As far as the actual public-key methods go, there is also ‘El-Gamal’ and ‘Diffie-Hellman’ in public use, as well as ‘DSA’. The last of those is only useful for signing, not for encrypting. But what that means in practice, requires that people understand another concept in public-key cryptography, which is called ‘hybrid encryption’, which marries one of the public key exchanges with strong, symmetrical encryption. Symmetrical encryption is any scheme where the same key can be used to decrypt, which was used to encrypt. Symmetrical methods in use include ‘AES’ and ‘Blowfish’, and several others.

A concept which exists purely with RSA, is that a sender of a message can use the public key of the recipient to encrypt, so that only the recipient will be able to decrypt, using his own private key.

Well, if we consider SSL-secured Web-sites, we do not see that our Web-browser needs to build any public and private key-pairs. And so according to that, it might be imaginable that the server has a public key to receive data with securely, but it is not obvious how the browser receives data securely from the server. And what actually happens with SSL, is that a pseudo-random key is built essentially by the client, and is then sent to the server securely via RSA. That key is then used by both peers, to send and receive the actual user data via strong, symmetrical encryption. And this idea, of only using public key-exchange to encrypt a strong, symmetrical key once per session, is referred to as hybrid encryption.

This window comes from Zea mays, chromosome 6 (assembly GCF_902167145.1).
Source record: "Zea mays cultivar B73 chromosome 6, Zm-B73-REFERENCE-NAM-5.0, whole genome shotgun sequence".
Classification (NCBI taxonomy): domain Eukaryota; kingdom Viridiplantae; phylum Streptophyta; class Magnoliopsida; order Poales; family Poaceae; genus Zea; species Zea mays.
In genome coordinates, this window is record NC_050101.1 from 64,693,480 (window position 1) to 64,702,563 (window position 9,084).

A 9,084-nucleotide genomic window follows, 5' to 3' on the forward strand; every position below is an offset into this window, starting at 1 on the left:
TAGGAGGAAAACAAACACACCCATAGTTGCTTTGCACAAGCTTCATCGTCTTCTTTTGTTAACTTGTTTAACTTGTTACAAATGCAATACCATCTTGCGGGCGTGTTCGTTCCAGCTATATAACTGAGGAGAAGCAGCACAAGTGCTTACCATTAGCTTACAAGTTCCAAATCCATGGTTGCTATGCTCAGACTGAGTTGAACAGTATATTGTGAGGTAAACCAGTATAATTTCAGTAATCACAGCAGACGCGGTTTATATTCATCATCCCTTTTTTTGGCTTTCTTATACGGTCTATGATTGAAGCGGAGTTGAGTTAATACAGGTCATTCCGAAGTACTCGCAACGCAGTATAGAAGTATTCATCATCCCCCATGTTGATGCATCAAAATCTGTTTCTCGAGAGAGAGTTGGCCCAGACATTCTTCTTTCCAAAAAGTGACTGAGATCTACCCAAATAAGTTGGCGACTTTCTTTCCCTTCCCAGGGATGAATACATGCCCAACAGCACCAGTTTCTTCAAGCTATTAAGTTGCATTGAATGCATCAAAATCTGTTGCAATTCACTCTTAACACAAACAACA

This also makes sense from the standpoint, that a single public-key, RSA encryption requires much more CPU time, than the repeated use of AES aor Blowfish.

TLS key exchange is based on methods, that more closely resemble Diffie-Hellman than RSA, but again forms a basis of hybrid encryption.

And this is also why SSH, which is also known as ‘Secure Shell Protocol’, only requires that the client have a DSA key. Given that an SSH client uses his public key to authenticate himself, in theory an SSH server can be set to allow RSA authentication, but then all the client must do is to encrypt a piece of data which he cannot control, using his private key, to prove to the server that he is in fact the owner of a stated public key.

Hence, for SSH authentication, DSA works just as well for the client to use.

Dirk